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Abstract Background Bedside measurement of lung volume may provide guidance in the personalised setting of respiratory support, especially in patients with the acute respiratory distress syndrome at risk of ventilator-induced lung injury. We propose here a novel operator-independent technique, enabled by a fibre optic oxygen sensor, to quantify the lung volume available for gas exchange. We hypothesised that the continuous measurement of arterial partial pressure of oxygen (PaO2) decline during a breath-holding manoeuvre could be used to estimate lung volume in a single-compartment physiological model of the respiratory system. Methods Thirteen pigs with a saline lavage lung injury model and six control pigs were studied under general anaesthesia during mechanical ventilation. Lung volumes were measured by simultaneous PaO2 rate of decline (VPaO2) and whole-lung computed tomography scan (VCT) during apnoea at different positive end-expiratory and end-inspiratory pressures. Results A total of 146 volume measurements was completed (range 134 to 1869 mL). A linear correlation between VCT and VPaO2 was found both in control (slope = 0.9, R2 = 0.88) and in saline-lavaged pigs (slope = 0.64, R2 = 0.70). The bias from Bland–Altman analysis for the agreement between the VCT and VPaO2 was − 84 mL (limits of agreement ± 301 mL) in control and + 2 mL (LoA ± 406 mL) in saline-lavaged pigs. The concordance for changes in lung volume, quantified with polar plot analysis, was − 4º (LoA ± 19°) in control and − 9° (LoA ± 33°) in saline-lavaged pigs. Conclusion Bedside measurement of PaO2 rate of decline during apnoea is a potential approach for estimation of lung volume changes associated with different levels of airway pressure.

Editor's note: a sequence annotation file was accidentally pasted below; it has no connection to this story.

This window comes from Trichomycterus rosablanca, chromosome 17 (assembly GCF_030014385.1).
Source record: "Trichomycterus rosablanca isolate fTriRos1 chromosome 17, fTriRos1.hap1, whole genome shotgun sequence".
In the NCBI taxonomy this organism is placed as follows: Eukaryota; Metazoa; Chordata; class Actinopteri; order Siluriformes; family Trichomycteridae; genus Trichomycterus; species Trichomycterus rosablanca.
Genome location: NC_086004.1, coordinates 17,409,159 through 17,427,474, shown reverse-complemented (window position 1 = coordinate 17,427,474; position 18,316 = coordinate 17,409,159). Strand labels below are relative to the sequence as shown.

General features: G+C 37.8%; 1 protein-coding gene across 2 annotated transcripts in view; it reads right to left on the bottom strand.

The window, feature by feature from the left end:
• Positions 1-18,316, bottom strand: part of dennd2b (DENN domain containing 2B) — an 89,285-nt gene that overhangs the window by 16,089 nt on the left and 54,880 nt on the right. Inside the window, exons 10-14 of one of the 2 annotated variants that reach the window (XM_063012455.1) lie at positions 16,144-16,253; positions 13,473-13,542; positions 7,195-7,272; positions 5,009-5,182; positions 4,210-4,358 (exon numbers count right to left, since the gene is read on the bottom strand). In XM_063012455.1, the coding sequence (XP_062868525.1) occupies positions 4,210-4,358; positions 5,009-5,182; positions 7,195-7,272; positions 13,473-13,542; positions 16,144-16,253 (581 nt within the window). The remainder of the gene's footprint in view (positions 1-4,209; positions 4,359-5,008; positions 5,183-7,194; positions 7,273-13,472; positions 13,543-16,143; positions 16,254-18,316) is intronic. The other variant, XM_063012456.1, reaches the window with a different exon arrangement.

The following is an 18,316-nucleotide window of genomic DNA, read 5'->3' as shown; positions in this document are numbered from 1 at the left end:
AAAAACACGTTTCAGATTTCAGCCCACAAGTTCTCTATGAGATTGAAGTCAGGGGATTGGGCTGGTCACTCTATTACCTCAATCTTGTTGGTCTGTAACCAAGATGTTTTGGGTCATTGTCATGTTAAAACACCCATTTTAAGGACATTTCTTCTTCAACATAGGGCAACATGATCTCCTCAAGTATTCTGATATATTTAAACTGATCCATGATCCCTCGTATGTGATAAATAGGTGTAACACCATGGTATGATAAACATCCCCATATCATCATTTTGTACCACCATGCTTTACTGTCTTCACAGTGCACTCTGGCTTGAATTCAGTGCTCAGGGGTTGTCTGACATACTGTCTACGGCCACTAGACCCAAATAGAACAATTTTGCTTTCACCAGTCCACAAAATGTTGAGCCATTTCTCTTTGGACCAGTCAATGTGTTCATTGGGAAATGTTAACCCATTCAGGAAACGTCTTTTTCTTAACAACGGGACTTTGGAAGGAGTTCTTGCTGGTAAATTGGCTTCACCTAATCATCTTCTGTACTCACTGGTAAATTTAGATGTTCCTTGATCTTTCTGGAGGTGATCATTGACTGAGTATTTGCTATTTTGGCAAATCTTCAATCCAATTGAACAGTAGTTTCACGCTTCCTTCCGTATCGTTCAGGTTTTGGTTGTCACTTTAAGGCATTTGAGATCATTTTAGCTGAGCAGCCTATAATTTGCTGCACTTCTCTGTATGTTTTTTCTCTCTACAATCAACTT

Original publication




Journal article


Intensive Care Medicine Experimental


Springer Science and Business Media LLC

Publication Date